Understanding Preterm Labor and Delivery

Dr. Paul MacKoul, MD

April 27, 2023


Preterm birth is a serious medical problem that can lead to a wide range of health problems for your baby. These include low birth weight, breathing difficulties, and developmental disabilities.

Understanding preterm labor and delivery can help you prepare for the situation. Ask your doctor and nurses for more information.

What is Preterm Labor?

Preterm labor is when your uterus or womb starts to get ready for childbirth before it’s expected. This happens in about half of all women who have symptoms of labor before their 37 weeks’ due date.

Symptoms of preterm labor include regular or frequent contractions that make your belly tighten like a fist. Your cervix may also start to open.

Doctors may use medications to help your baby’s development more quickly in the womb, especially if you are less than 32 weeks pregnant and have signs of labor that won’t stop. This can speed up your baby’s lungs and brain development, reduce breathing difficulties after birth and decrease the risk of problems later in life such as cerebral palsy.

What is the Treatment for Preterm Labor?

Preterm labor is a serious medical problem that can cause problems for both you and your baby. You need to follow your healthcare provider’s instructions carefully so that you and your baby can have a safe, healthy delivery.

At NYU Langone, doctors manage preterm labor based on your health and your baby’s health. They may use bed rest, intravenous (IV) fluids and medicines to relax your uterus.

If you are at high risk for preterm labor, your doctor may recommend a surgical procedure called cervical cerclage to strengthen your cervix and prevent it from opening too soon. The surgery is usually done when you’re about 24 weeks pregnant, but can be performed earlier if necessary.

To help lower your risk of premature labor, talk with your healthcare provider about avoiding smoking and drinking alcohol, getting adequate prenatal care, staying hydrated and eating nutritious food. Other healthy habits, such as regular exercise and getting 8 to 10 hours of sleep each night, can also help lower your risk.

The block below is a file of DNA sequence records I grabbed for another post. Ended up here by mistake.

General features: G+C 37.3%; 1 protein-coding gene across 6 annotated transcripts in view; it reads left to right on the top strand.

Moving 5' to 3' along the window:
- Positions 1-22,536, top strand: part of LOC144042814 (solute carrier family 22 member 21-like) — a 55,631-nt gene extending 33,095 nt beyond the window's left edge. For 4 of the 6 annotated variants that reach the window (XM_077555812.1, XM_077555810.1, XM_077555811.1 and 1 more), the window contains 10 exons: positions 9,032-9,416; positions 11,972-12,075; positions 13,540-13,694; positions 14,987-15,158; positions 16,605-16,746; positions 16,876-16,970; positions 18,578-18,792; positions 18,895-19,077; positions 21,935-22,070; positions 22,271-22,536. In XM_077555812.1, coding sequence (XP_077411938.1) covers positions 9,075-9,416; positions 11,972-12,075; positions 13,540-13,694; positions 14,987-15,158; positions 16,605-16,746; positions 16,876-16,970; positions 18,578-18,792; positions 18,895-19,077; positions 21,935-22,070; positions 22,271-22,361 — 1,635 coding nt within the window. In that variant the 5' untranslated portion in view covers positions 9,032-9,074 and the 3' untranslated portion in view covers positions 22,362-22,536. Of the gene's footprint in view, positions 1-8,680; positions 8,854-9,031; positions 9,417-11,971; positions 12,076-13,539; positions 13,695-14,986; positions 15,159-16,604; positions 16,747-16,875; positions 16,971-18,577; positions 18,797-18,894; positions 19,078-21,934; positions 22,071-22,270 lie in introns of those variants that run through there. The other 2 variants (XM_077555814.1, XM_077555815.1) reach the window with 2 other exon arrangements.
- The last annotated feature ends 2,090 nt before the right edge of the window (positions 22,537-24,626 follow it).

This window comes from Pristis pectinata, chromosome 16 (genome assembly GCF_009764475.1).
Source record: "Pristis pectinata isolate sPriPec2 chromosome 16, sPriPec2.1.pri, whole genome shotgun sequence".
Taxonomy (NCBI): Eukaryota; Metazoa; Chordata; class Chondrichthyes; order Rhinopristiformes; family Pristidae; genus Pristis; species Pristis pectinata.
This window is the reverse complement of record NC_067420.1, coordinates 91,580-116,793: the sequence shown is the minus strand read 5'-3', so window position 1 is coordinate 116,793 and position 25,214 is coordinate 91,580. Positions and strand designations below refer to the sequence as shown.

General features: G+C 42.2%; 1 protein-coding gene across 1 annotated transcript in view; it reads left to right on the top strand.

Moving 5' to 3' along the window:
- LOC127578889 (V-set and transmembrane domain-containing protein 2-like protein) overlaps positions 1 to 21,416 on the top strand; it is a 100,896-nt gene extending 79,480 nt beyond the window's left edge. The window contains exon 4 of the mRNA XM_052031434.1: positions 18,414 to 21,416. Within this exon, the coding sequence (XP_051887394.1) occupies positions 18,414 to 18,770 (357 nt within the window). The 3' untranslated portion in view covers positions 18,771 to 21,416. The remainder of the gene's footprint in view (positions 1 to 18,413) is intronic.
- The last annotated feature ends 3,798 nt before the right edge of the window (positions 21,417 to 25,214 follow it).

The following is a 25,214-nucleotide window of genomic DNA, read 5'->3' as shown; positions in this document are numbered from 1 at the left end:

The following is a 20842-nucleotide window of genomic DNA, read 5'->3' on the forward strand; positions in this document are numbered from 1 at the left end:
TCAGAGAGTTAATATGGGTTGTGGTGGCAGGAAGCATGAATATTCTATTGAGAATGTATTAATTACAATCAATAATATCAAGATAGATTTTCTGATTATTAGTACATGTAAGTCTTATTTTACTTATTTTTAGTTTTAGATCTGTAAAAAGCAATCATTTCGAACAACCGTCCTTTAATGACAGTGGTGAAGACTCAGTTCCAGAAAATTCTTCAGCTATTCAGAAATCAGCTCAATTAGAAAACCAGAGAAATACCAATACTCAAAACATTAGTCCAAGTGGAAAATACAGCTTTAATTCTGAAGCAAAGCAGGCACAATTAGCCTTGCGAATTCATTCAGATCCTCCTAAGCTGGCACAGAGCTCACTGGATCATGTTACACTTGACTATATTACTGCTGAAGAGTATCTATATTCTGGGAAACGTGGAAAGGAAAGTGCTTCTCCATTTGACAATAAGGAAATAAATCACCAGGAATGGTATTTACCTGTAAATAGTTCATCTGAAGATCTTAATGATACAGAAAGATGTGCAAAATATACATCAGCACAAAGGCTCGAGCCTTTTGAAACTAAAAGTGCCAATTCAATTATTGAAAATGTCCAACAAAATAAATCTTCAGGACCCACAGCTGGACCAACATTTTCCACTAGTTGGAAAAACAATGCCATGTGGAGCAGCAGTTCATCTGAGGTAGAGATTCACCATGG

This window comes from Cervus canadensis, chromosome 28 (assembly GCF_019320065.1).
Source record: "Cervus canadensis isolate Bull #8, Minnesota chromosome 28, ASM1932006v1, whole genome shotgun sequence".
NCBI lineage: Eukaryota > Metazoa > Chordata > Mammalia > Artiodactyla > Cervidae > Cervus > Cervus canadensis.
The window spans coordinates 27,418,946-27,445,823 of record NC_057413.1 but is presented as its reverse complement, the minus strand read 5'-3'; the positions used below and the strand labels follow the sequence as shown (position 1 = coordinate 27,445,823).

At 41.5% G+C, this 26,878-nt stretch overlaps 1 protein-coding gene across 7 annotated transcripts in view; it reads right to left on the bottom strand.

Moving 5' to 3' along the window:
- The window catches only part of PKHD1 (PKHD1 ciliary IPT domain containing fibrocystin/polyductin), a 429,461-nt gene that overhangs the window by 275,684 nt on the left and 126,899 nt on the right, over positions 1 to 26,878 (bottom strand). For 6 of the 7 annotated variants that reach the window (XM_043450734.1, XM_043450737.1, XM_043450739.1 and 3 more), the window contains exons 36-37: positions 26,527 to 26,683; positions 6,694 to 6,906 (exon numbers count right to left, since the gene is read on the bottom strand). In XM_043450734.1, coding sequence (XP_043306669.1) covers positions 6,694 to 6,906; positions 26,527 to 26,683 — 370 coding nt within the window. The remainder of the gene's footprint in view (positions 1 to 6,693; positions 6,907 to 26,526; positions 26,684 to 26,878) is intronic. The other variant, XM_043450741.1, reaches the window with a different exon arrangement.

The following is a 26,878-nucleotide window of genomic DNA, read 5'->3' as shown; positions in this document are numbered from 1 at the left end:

Are You at Risk for Preterm Labor?

Preterm labor can happen to anyone, often without warning. Knowing the signs and symptoms of preterm labor can help you get medical care quickly and start to deliver your baby as early as possible.

The risk for having a baby born prematurely depends on a number of things, including how many previous pregnancies you have had. If you have had a pregnancy that was very early (less than 40 weeks), the chances of having another preterm birth increase by 2.5 times.

Women who are pregnant with multiples, have been a smoker, or have had a history of abortion, also have higher risks for having a baby that is delivered before it is due. In addition, pregnancy complications such as uterine infections or cervical insufficiency can cause premature labor.

Your doctor can screen for premature delivery by measuring the length of your cervix using a vaginal ultrasound at around 18-20 weeks. If your cervix is shorter than normal, this can be treated with bed rest, cerclage or medication to prevent early labor.

What is the Treatment for Preterm Birth?

Preterm birth can lead to lifelong health problems for babies and their mothers. They can have breathing problems, infections, fetal growth retardation and brain damage.

Medications, such as antenatal steroids and tocolytics, can help protect the baby from future problems. Antenatal steroids speed up the development of a baby’s lungs, digestive organs and brain before delivery.

Tocolytics stop contractions for up to 48 hours to delay preterm labor. During that time, your provider can give you magnesium sulfate or corticosteroids to develop the fetus’s lungs and other body parts before it is born.

These medications may also give you time to be transferred to a hospital with a neonatal intensive care unit (NICU) that can provide specialized care for your premature baby.

If you’ve been diagnosed with a risk factor for preterm birth, your doctor will talk to you about treatment options. These include taking a test to measure the length of your cervix. Measuring your cervix with a special vaginal ultrasound probe can help predict the risk of delivering early.